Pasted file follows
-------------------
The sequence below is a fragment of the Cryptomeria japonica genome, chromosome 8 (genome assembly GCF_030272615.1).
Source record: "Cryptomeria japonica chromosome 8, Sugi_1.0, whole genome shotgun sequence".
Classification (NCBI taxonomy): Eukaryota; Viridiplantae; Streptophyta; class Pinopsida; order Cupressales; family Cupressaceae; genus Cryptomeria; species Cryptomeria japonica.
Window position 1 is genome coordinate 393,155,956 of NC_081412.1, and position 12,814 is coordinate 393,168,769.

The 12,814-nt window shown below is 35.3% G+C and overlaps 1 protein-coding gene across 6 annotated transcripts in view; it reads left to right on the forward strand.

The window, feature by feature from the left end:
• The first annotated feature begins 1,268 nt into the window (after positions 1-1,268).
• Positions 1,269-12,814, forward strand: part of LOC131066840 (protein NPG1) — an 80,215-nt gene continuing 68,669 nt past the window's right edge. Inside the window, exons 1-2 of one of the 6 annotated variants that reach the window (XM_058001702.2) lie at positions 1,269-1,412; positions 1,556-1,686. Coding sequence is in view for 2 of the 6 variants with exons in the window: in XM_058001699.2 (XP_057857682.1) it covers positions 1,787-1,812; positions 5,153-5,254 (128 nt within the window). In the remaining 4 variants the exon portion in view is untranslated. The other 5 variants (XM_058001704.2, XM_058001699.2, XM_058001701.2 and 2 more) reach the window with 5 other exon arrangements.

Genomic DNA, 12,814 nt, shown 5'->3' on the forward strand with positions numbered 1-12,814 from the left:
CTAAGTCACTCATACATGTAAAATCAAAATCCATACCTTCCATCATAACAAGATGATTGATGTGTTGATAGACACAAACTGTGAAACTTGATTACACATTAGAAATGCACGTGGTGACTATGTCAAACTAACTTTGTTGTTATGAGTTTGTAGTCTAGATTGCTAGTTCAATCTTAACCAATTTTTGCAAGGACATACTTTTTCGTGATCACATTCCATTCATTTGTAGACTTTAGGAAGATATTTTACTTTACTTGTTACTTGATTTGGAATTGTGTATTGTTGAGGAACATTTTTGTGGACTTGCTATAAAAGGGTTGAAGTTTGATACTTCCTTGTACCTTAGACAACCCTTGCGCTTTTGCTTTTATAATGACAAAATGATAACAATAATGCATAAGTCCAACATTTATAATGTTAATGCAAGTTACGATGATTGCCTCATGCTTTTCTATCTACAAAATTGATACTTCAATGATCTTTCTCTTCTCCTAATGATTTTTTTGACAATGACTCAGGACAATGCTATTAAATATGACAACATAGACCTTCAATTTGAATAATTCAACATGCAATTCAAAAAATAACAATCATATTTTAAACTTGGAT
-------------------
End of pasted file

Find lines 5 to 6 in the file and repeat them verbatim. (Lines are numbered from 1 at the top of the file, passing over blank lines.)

The 12,814-nt window shown below is 35.3% G+C and overlaps 1 protein-coding gene across 6 annotated transcripts in view; it reads left to right on the forward strand.

The window, feature by feature from the left end: